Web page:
The growing, preparation, tasting, and eating of food are bodily phenomena. To gain access to them through the distances of history, we must turn to words and images. This interdisciplinary conference examined the book as a primary intersection for foodways throughout the early modern world. The language and imagery of food emerge in all manner of books, including recipe manuscripts, literature, historical documents, religious writings, medical treatises, and engravings, not to mention in marginal stains and other chance material encounters. The convened speakers explored how food interacts with books as physical objects as well as mental ones. They examined books as ways of studying food and its representations in historical perspective, especially those of marginalized and underprivileged people; and as instances of metaphorical food and sustenance in themselves. The conference also hosted collaborations between scholars, food writers, and chefs, resulting in cooking experiments and discussions of current food issues that helped reinvigorate questions about early modern cuisine for a contemporary world.
OrganizersDavid B. Goldstein is a co-director of the Before Farm to Table project and Associate Professor of English at York University in Toronto. His publications include Eating and Ethics in Shakespeare’s England (2013), which shared the Shakespeare’s Globe Book Award, and two co-edited essay collections—Culinary Shakespeare (with Amy Tigner, 2016) and Shakespeare and Hospitality (with Julia Reinhard Lupton, 2016). Allen J. Grieco is Senior Research Associate Emeritus at Villa I Tatti (The Harvard University Center for Italian Renaissance Studies). He has published extensively on the cultural history of food in Italy from the 14th to the 16th centuries including a recent volume on Food, Social Politics and the Order of the World in Renaissance Italy (2019). He is both co-editor in chief of the journal Food & History (Brepols) and Series Editor of Food Culture, Food History (13th-19thcenturies) (Amsterdam University Press). Sarah Peters Kernan PhD is an independent culinary historian based in Chicago. Her research focuses on cookbooks and culinary activity in medieval and early modern England. She is an editor of The Recipes Project and a Corresponding Member of the journal Food & History. She regularly collaborates with The Newberry Library on teaching and digital learning projects and has also worked with organizations including The Met Cloisters and the Culinary Historians of Chicago.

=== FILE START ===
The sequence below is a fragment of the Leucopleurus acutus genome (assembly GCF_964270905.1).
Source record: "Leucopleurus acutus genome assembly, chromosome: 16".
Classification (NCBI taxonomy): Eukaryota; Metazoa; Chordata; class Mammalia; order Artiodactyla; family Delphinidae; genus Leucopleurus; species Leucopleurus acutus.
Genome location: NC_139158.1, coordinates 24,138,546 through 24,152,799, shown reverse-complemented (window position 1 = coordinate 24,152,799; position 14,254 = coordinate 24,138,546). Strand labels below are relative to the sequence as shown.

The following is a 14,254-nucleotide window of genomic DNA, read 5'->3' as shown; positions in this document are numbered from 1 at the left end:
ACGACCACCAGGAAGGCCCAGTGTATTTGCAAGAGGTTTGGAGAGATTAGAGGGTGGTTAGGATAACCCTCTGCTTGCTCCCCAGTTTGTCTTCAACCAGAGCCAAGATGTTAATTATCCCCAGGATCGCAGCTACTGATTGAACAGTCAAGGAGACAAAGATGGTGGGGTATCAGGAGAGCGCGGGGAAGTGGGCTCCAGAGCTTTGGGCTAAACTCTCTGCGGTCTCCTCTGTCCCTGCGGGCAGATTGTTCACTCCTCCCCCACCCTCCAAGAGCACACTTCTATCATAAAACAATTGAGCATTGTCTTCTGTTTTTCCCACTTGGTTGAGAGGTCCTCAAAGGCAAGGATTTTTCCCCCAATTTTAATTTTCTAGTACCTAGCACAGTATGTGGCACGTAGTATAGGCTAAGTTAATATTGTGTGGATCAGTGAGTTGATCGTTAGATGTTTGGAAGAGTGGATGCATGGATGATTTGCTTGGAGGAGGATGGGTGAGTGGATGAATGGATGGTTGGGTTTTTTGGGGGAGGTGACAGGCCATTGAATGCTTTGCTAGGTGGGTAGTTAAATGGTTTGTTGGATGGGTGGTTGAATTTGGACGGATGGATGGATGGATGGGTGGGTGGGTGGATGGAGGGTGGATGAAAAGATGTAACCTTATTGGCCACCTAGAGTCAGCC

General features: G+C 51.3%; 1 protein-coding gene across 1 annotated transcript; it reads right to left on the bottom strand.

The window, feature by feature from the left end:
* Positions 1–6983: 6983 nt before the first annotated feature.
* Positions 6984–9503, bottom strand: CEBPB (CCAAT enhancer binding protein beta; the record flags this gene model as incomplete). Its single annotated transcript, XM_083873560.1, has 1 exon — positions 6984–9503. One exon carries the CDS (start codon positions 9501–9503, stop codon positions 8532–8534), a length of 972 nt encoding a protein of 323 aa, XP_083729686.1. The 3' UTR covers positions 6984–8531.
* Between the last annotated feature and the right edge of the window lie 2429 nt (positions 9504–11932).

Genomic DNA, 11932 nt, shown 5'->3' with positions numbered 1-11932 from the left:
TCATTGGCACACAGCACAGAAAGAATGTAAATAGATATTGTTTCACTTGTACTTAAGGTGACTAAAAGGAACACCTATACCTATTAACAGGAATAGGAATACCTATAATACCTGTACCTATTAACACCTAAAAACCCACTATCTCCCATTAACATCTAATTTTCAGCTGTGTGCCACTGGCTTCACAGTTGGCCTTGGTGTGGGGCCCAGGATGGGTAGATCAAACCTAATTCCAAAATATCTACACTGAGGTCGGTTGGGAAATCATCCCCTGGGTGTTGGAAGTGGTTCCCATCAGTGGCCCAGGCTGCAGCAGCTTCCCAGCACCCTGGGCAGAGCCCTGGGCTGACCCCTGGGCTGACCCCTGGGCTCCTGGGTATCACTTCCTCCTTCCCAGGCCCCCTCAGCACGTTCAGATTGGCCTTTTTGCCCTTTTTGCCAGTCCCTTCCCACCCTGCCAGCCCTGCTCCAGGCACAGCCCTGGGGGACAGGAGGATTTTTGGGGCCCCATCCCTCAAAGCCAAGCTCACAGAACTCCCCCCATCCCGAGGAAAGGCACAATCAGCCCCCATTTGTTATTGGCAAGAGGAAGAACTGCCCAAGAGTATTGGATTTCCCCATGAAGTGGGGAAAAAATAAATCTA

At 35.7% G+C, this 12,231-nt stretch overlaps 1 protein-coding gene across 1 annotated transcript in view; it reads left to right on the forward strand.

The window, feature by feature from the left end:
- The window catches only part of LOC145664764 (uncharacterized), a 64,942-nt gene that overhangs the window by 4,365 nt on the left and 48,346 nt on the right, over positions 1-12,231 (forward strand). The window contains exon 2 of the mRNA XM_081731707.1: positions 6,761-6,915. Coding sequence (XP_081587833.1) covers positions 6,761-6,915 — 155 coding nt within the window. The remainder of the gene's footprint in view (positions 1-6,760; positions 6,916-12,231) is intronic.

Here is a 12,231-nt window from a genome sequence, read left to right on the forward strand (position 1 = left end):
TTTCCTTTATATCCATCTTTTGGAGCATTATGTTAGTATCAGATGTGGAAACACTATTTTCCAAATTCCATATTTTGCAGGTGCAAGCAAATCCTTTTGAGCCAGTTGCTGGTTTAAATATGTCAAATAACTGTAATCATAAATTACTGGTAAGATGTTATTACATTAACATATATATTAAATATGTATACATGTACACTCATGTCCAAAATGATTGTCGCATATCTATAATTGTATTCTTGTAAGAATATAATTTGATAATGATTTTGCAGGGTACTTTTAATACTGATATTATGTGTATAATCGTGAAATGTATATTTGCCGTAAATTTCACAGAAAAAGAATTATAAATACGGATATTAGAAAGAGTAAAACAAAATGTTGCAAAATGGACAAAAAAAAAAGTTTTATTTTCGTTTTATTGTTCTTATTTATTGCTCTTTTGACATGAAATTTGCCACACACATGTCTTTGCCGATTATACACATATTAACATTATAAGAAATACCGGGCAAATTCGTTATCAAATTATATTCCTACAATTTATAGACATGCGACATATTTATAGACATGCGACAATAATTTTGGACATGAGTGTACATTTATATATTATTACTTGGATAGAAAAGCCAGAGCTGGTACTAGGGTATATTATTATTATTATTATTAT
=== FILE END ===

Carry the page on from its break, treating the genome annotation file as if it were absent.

This conference was conducted virtually in early October 2020. Those interested may access session recordings and other resources related to the conference here.

Neighborhood, Community, and Place in Early Modern London

Christopher Highley and Alan Farmer
Online Seminar in partnership with The Ohio State University